Golden Thread Turtles are generally omnivorous animals that can eat fruits, vegetables, and meat. Juveniles are more likely to be carnivorous as their diet regularly consists of insects, worms, larvae, and crustaceans. At times, they will even eat carrion. However, they will also eat water vegetation from time to time but are more inclined towards eating meat. In captivity, hatchlings and juveniles can safely eat pellets as their regular meal.
Meanwhile, adult Golden Thread Turtles are more inclined towards eating greens and are more like herbivores than omnivores. This behavior is more common in females and in turtles that are already quite old. However, in captivity, it still is better to give these turtles a more balanced diet.
When choosing a diet that is balanced and nutritious for your Golden Thread Turtle, their calorie intake should at least be 30 to 40% protein. The rest should be a good combination of different types of greens or fruits that are rich in nutrients. Go for romaine or water lettuce because of how rich they are in vitamins. You can also leave duckweed in your turtle’s enclosure so that it can have something to snack on from time to time whenever it is hungry. If you want, you can also supplement their diet with grapes, plums, strawberries, and sweet potatoes. But if you want something you can easily purchase, turtle feed may also be a good idea.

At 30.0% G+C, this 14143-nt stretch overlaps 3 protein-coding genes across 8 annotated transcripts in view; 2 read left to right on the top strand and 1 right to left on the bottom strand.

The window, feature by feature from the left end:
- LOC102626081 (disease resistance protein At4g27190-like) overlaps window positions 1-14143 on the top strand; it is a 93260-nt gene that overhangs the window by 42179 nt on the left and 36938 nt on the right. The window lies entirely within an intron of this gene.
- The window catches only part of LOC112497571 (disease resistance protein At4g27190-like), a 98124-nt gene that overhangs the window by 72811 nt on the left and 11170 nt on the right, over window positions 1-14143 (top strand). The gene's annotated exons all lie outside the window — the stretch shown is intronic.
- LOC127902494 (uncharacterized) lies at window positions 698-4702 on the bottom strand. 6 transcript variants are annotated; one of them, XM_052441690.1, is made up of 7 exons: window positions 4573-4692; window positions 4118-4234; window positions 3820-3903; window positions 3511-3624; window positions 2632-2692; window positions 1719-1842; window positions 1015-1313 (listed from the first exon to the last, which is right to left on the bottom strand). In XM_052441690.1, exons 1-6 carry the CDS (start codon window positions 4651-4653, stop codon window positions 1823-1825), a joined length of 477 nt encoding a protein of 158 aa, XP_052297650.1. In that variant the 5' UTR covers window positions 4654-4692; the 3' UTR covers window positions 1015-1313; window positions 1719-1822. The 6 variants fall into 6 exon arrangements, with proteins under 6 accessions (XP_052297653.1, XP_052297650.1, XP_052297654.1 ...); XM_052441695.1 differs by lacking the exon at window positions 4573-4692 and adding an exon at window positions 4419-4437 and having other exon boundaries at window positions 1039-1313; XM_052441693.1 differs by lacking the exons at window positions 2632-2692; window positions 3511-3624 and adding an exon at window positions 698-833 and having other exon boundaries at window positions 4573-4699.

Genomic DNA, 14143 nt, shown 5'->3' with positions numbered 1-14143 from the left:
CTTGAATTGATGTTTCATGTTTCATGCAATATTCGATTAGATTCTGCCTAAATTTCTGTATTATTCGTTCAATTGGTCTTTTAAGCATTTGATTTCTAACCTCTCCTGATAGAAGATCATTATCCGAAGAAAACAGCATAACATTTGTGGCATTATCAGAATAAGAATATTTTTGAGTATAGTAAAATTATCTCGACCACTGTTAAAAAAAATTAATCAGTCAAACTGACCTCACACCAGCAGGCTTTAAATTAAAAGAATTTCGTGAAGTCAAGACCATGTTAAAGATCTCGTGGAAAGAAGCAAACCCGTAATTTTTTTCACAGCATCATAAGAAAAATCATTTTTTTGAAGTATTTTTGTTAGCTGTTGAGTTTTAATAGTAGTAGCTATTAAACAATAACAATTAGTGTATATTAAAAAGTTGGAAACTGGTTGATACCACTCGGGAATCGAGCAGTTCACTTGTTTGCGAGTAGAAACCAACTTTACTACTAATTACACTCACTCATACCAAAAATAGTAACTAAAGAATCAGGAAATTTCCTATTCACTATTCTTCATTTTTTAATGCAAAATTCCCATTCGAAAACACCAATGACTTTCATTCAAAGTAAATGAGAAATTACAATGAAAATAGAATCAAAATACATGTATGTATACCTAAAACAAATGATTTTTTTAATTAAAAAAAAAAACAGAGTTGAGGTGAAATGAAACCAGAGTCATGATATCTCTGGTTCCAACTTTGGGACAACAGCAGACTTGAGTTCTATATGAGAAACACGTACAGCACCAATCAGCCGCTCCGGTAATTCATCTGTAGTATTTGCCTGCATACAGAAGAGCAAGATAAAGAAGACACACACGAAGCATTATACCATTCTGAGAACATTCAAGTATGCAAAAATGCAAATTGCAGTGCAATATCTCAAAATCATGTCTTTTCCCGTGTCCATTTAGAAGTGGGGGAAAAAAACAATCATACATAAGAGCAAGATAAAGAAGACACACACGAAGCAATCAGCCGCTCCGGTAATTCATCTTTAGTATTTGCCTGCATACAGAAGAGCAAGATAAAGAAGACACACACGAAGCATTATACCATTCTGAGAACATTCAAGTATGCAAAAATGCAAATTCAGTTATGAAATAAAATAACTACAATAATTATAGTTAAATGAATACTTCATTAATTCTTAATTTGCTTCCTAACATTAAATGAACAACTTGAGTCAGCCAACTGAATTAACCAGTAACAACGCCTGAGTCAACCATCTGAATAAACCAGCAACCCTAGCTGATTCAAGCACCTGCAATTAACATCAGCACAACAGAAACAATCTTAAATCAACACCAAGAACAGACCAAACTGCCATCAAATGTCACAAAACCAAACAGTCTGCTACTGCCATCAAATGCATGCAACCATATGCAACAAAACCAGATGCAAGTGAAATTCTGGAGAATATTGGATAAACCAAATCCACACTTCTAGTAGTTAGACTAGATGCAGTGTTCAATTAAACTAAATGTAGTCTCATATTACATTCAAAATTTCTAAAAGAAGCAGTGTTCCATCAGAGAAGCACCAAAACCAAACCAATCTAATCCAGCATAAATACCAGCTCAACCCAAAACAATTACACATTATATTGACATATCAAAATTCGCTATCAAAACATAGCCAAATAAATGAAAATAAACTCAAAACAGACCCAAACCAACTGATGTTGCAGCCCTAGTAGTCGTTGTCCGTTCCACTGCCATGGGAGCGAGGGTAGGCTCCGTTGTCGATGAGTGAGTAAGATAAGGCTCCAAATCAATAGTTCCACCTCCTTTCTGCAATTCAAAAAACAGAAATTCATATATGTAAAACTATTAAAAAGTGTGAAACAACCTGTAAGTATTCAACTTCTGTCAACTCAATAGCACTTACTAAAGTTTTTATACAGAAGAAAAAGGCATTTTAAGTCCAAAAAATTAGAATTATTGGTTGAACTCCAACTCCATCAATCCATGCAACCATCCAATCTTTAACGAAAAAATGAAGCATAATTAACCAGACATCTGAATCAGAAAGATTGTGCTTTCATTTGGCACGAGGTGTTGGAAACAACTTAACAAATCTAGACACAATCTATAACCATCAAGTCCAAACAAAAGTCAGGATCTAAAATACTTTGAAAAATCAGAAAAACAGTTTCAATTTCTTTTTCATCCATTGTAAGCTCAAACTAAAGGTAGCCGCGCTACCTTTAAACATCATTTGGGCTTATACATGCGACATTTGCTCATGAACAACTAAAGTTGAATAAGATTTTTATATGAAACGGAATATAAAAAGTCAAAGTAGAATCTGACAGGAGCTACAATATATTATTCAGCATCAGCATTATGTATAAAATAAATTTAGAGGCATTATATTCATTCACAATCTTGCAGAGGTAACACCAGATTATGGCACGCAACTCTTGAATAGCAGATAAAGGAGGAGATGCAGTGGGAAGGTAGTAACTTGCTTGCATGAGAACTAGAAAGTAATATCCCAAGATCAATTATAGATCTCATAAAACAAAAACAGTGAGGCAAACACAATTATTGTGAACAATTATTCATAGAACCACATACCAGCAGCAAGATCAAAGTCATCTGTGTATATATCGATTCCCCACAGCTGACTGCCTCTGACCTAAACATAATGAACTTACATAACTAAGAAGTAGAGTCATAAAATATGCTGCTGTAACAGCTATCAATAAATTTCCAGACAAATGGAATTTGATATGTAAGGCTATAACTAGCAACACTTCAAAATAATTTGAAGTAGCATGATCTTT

Golden Threat Turtles rarely refuse to eat whatever food you offer them so long as it is a part of their regular diet. They are not picky eaters, however, and will eat anything that is edible (sometimes even carrion). That said, they are prone to obesity because of how they actually are pretty active eaters. Unless they are still adjusting to a new environment, these turtles will not be difficult to feed.
Sexing Golden Thread Turtles is not a particularly difficult task to do. As long as they are of the same age, you can easily tell males apart from females because of their size. Females are always bigger than the males. Meanwhile, the smaller males usually have thicker tails. By the time the turtles are 4 inches long, you can already tell apart males from females.
Reproduction in Golden Thread Turtles is easy and straightforward. When you introduce the male to the female, courtship happens underwater as the male will chase its prospective mate around and swims behind her while sniffing her legs. After that, the male will eventually bite the female until the latter submits. Courtship and reproduction is often a year-round affair for Golden Threat Turtles. However, it is observed that they are much more active in reproduction during spring and fall.
Common Health Problems
Golden Thread Turtles are very hardy and resilient animals that get to live for a very long time because of how healthy these turtles generally are. That said, they are still pretty much vulnerable to a lot of different diseases if you do not take care of them properly or if you do not provide them with the best type of nutrition available for them. Here are some of the common health problems that Golden Thread Turtles face:
Metabolic bone disease
Metabolic bone disease is very common in turtles and other reptiles in general. This is usually the cause of a poor diet as the phosphorous to calcium ratio in their blood may be too high. This disease may lead to deformed limbs, weak shells, fatigue, and general weakness in the turtle’s bones.